In this guide (transcript of the video), I’ll show you how easy it is to use a ready-made template in vectary, modify it and export the 3D scene to USDZ file, so you can view it in Augmented reality on your ARKit-enabled device.
Here is the video that shows how this can be achieved step-by-step.
I’ve chosen the “responsive design” template, the first one on the list. A second later, the 3D scene is ready in the browser for me to work with.
In this particular template, I had four image placeholders. I’ve already made two images, one wide and the other one vertical to use with the 3D phone object.
I use the “replace image” button to load my images instead of the default ones, which are just for showing a blank screen. I made some little adjustments.
Once I was satisfied with how things look, I used the ‘Export’ feature to export the scene to a USDZ file, a file that AR Quick Look can recognize using support apps, like Safari, Messages, Mail, and others.
The export time varies based on the scene and settings. It didn’t take long and my USDZ file was ready.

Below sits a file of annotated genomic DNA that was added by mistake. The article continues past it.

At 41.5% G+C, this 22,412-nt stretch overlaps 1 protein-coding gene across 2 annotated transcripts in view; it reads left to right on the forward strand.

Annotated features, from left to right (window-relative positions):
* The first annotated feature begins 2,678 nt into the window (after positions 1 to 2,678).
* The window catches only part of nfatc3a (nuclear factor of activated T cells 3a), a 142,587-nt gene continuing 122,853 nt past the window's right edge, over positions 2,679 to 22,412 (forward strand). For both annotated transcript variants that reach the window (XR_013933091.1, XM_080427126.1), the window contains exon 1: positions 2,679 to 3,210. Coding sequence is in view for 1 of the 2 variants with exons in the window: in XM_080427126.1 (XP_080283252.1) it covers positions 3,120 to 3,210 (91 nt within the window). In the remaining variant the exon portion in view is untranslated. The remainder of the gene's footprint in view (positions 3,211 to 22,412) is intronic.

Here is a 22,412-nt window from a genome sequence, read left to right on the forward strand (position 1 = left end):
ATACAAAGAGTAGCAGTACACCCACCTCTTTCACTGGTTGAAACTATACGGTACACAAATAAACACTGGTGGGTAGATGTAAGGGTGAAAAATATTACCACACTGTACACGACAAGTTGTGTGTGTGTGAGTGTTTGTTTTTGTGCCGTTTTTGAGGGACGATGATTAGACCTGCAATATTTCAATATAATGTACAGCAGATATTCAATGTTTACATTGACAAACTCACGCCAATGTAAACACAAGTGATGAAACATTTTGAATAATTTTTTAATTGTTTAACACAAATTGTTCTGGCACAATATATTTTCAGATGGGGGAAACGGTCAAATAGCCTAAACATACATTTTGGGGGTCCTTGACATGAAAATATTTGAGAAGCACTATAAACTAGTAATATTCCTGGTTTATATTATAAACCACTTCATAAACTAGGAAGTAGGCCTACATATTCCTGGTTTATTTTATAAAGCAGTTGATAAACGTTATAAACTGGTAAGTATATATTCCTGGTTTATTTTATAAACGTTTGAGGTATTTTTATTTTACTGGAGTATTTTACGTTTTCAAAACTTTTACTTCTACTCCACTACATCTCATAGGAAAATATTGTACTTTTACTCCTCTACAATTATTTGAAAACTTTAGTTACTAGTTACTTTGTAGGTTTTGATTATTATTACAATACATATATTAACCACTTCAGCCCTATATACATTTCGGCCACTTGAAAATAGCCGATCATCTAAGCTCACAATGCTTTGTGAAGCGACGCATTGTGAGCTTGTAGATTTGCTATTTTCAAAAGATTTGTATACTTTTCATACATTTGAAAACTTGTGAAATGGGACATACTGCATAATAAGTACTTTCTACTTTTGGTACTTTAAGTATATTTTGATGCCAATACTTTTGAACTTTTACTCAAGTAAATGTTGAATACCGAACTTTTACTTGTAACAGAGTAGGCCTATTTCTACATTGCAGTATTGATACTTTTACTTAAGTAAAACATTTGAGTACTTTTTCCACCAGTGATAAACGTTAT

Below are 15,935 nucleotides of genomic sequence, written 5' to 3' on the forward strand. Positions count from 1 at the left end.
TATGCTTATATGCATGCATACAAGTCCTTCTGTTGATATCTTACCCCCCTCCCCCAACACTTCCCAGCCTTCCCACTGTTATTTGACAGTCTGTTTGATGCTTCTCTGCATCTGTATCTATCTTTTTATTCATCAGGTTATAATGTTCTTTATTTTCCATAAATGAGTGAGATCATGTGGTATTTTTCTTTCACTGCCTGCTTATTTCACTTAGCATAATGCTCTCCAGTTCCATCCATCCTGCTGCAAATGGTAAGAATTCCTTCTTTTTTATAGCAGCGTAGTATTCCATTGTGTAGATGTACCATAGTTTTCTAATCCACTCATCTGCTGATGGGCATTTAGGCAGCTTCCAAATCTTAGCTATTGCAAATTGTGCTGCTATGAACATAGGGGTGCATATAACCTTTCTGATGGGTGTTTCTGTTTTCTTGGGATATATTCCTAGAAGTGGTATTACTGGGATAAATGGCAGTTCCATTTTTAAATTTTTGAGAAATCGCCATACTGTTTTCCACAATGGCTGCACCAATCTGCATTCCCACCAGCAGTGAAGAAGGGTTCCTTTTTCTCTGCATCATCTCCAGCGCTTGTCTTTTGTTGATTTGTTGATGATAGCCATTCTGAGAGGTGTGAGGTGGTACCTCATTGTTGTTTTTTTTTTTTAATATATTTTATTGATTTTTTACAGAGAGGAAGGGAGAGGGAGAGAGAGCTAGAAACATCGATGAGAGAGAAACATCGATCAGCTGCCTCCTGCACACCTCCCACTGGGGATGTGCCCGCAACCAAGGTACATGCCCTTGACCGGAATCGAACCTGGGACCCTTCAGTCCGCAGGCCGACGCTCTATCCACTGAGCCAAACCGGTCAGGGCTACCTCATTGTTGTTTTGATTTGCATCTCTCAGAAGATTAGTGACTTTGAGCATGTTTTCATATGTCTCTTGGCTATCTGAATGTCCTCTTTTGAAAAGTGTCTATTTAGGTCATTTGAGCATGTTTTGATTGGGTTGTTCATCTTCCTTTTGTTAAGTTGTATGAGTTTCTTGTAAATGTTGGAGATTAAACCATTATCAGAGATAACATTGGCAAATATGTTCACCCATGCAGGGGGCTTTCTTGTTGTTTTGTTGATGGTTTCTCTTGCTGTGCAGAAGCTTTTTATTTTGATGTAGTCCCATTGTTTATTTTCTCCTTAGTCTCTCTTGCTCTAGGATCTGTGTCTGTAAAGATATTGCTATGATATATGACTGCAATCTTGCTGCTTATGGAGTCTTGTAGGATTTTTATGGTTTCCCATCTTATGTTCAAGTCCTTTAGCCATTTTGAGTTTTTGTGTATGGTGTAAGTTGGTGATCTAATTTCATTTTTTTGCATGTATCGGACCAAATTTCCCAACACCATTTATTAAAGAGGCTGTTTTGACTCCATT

Vectary notifies you via email when the file is ready. All you have to do is to click the link that email to get to the preview page. This is where you can download and view the content. Make sure you use Safari on an iOS 12 device. If you want to view the content in AR, make sure you have an ARKit-enabled device. I used my iPad tablet to view the content in AR.
This how simple it is to create, view and share 3D content and view it in AR using Vectary. you can use it for your website and social media. Definitely, my favorite 3D design tools so far when it comes to creating content and sharing it so it can view using Apple AR Quick Look.
I hope you find this useful. See you in the next guide.